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LANSING, MI — Michigan voters remain divided on the prospects of statewide marijuana legalization, but with recreational use already allowed in Colorado and Washington state, advocates say momentum is on their side.
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A new poll conducted by EPIC-MRA of Lansing shows that 50 percent of Michigan voters would be likely to support a future ballot proposal to legalize the possession or cultivation of marijuana by adults 21 years of age or older and allow taxable sales at state-licensed stores.
 
A similar poll from a year earlier had pegged voter support for legalizing marijuana by taxing it and regulating it like alcohol at 47 percent.
 
The new survey of 600 likely voters, conducted December 10 through 14 with 20 percent of calls to cell phones, has a margin of error of plus or minus four percentage points. The legalization question was commissioned by the Michigan chapter of the National Organization for the Reform of Marijuana Laws.
 
Forty six percent of respondents said they would vote against a future marijuana legalization ballot proposal, while four percent were undecided.
 
Matthew Abel, an attorney with the Cannabis Counsel in Detroit and executive director of MiNORML, said the latest numbers show that the public is “continuing to move in favor” of legalization.
MARIJUANA POLL RESULTS
 
On another topic, voters may circulate petitions to place a proposal on a future election ballot relating to the issue of marijuana. The proposal would make the possession and cultivation of limited amounts marijuana legal in the State of Michigan for adults age 21 or older. Also, it would allow the sale of marijuana to adults age 21 or older only by stores that would be licensed by the state, and finally, it would tax the sale of marijuana by these state licensed stores. If this proposal were to appear on a future election ballot, if the election were held today, would you vote yes to approve of the proposal, or would you vote no to oppose it?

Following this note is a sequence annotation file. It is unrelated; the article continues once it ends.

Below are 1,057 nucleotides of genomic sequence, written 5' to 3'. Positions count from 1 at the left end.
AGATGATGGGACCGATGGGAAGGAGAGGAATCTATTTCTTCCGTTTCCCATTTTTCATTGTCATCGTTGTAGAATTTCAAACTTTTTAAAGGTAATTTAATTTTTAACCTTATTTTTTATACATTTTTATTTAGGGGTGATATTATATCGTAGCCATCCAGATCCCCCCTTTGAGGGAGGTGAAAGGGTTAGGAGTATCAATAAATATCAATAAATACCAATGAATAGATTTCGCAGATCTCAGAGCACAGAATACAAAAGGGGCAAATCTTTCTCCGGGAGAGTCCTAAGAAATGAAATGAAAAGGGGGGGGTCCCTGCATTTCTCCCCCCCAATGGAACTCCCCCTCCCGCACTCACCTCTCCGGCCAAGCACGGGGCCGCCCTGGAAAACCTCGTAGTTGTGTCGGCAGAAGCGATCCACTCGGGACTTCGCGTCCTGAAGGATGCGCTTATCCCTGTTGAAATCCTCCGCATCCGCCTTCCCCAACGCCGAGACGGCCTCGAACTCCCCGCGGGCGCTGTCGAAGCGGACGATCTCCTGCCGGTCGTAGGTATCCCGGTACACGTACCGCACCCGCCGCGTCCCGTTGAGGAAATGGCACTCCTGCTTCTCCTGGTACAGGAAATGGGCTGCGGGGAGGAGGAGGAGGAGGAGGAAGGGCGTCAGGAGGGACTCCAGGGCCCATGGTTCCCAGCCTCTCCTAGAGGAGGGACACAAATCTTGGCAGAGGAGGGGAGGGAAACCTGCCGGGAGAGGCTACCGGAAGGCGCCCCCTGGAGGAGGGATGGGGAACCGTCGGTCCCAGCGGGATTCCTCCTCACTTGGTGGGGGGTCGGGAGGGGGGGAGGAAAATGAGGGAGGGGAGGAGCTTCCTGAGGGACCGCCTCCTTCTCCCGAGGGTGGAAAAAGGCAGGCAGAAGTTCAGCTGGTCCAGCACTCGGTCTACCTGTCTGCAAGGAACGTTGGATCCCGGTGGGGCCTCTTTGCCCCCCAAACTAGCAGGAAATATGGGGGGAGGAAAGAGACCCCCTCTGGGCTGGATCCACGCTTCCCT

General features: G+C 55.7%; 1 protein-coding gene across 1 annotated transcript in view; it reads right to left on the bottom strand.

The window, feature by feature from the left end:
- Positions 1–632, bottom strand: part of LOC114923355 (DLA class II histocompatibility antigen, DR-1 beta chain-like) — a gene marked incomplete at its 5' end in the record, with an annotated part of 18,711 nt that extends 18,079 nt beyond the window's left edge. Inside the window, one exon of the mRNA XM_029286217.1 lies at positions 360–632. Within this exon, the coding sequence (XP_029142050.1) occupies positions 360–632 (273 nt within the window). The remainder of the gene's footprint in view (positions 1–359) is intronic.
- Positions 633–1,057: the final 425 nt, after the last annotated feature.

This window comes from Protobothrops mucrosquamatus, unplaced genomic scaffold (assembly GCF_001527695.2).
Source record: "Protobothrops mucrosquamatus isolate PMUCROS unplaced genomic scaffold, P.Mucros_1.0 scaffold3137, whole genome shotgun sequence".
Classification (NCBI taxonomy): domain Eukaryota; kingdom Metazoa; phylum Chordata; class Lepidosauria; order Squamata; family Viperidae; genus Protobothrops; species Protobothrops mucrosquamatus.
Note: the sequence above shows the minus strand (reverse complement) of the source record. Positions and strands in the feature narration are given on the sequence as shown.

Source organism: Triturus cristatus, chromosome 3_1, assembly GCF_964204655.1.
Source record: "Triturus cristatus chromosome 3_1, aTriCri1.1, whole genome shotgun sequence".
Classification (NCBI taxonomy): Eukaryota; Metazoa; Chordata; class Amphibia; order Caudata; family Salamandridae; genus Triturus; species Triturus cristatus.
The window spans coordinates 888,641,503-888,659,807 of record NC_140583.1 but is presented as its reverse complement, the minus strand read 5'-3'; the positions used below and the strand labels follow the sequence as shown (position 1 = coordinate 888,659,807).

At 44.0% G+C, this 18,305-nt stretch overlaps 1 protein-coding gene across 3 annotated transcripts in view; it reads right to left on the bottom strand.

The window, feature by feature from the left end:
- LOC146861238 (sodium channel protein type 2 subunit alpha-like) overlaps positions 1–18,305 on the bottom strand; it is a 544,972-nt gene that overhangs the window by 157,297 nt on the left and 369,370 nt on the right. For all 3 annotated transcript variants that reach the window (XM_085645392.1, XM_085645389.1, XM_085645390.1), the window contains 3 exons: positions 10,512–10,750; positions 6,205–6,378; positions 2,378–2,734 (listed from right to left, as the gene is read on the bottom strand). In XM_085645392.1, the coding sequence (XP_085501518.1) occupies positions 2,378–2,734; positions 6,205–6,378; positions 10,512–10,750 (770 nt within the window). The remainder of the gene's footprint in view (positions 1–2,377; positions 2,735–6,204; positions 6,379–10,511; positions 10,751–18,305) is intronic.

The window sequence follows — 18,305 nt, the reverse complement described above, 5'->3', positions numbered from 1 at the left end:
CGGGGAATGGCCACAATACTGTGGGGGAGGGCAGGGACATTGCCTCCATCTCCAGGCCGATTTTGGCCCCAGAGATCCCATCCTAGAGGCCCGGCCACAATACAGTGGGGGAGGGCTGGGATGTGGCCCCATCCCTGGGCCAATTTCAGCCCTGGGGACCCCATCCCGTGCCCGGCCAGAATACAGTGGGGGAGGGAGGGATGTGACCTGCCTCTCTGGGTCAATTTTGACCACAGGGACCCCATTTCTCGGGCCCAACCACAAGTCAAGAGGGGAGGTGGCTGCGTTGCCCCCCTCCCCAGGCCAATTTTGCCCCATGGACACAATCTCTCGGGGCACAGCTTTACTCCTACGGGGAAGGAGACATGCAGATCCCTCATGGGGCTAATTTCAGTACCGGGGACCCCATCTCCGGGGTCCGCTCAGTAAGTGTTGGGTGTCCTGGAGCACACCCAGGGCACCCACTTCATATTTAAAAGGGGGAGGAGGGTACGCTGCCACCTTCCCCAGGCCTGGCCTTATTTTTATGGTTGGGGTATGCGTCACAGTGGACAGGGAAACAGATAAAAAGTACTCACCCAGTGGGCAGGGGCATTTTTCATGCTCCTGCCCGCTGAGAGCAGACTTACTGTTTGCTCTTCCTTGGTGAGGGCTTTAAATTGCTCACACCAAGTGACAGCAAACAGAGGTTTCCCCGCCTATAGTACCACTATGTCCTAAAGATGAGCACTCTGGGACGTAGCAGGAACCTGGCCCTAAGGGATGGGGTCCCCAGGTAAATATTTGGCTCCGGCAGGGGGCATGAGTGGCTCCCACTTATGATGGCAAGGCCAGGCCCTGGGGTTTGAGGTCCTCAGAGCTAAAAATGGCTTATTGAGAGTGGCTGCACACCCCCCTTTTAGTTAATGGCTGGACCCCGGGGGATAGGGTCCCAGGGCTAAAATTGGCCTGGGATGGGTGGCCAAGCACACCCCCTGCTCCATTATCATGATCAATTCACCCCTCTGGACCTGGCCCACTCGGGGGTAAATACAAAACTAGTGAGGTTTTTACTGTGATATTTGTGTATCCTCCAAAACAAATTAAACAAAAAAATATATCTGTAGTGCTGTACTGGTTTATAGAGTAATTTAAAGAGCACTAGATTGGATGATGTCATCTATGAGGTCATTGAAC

39% Definitely vote yes
9% Probably vote yes
2% Lean toward voting yes
50% TOTAL VOTE YES
46% TOTAL VOTE NO
35% Definitely vote no
8% Probably vote no
3% Lean toward voting no
4% Undecided/Refused
 
Source: EPIC-MRA survey December 10-14, 2014
 
“Once people understand the effect that it’s had and analyze the statistics, they generally agree it’s a net win for society,” said Abel. “…Everybody knows you can get marijuana anywhere, so it’s time that we remove the taint of prohibition and the ill effects.”
 
A statewide ballot proposal remains a hypothetical at this point. National funders usually want to see support at closer to 60 percent before backing what would surely be an expensive campaign, Abel said.
 
In the meantime, Abel said he’s hopeful the poll results will influence nontraditional funders or policy makers in Lansing, where bipartisan decriminalization legislation was introduced last session but did not advance.
 
Results of the Michigan poll appear consistent with national numbers. Fifty-one percent of Americans support legalization, according to an October Gallup poll, but that was down from a one-time peak of 58 percent in 2013.
 
The Gallup poll showed “that legalization is far from inevitable and the fight to stop it is far from over,” Kevin A. Sabet, the president of a group called Smart Approaches to Marijuana, said at the time. He noted that support appeared to drop at the same time marijuana stores opened in Colorado and Washington.
 
“The lesson here is that legalization in theory does not look like legalization in practice,” Sabet said in a statement.
 
Oregon will become the third state in the country to legalize recreational marijuana after voters approved a ballot proposal in November, but Florida voters rejected a medical marijuana proposal the same month.
 
Michigan voters approved the state’s medical marijuana law in 2008, and at least 17 communities have since decriminalized marijuana, including six in November. However, voters in five other communities rejected local proposals last fall.
 
State and national polls have pointed to significant support for legalization by young voters. In Michigan, 69 percent of respondents between the age of 18 and 34 said they would likely vote for a legalization proposal.
 
Support for Michigan legalization was highest amongst men, particularly Democrats, and strongest in Metro Detroit. Tea party supporters, Republican women and voters in the Bay area were among the demographics strongly opposed.
 
Jonathan Oosting is a Capitol reporter for MLive Media Group 
 
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